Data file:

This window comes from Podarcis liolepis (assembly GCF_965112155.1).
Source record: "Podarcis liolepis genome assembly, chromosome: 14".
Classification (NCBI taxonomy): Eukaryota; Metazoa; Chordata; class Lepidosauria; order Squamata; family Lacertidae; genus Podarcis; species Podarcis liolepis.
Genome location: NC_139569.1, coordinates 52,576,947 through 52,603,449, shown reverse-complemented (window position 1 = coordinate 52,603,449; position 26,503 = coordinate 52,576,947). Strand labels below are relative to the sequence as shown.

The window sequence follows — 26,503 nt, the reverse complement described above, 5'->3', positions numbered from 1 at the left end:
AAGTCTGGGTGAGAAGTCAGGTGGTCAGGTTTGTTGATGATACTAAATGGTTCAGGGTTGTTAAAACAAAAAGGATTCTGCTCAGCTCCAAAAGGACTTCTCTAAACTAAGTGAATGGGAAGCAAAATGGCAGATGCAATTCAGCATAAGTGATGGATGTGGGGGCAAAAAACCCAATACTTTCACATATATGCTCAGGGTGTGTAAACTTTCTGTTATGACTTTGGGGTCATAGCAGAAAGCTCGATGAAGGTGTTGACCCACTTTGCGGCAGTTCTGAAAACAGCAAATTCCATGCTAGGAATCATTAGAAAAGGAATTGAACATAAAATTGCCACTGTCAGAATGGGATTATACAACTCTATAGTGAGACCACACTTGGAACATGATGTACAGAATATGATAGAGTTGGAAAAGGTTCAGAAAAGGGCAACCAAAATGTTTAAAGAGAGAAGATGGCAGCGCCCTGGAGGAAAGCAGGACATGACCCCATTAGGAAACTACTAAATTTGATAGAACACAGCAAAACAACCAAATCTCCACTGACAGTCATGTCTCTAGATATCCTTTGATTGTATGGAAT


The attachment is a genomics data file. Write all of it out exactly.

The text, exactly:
This window comes from Podarcis liolepis (assembly GCF_965112155.1).
Source record: "Podarcis liolepis genome assembly, chromosome: 14".
Classification (NCBI taxonomy): Eukaryota; Metazoa; Chordata; class Lepidosauria; order Squamata; family Lacertidae; genus Podarcis; species Podarcis liolepis.
Genome location: NC_139569.1, coordinates 52,576,947 through 52,603,449, shown reverse-complemented (window position 1 = coordinate 52,603,449; position 26,503 = coordinate 52,576,947). Strand labels below are relative to the sequence as shown.

The window sequence follows — 26,503 nt, the reverse complement described above, 5'->3', positions numbered from 1 at the left end:
AAGTCTGGGTGAGAAGTCAGGTGGTCAGGTTTGTTGATGATACTAAATGGTTCAGGGTTGTTAAAACAAAAAGGATTCTGCTCAGCTCCAAAAGGACTTCTCTAAACTAAGTGAATGGGAAGCAAAATGGCAGATGCAATTCAGCATAAGTGATGGATGTGGGGGCAAAAAACCCAATACTTTCACATATATGCTCAGGGTGTGTAAACTTTCTGTTATGACTTTGGGGTCATAGCAGAAAGCTCGATGAAGGTGTTGACCCACTTTGCGGCAGTTCTGAAAACAGCAAATTCCATGCTAGGAATCATTAGAAAAGGAATTGAACATAAAATTGCCACTGTCAGAATGGGATTATACAACTCTATAGTGAGACCACACTTGGAACATGATGTACAGAATATGATAGAGTTGGAAAAGGTTCAGAAAAGGGCAACCAAAATGTTTAAAGAGAGAAGATGGCAGCGCCCTGGAGGAAAGCAGGACATGACCCCATTAGGAAACTACTAAATTTGATAGAACACAGCAAAACAACCAAATCTCCACTGACAGTCATGTCTCTAGATATCCTTTGATTGTATGGAAT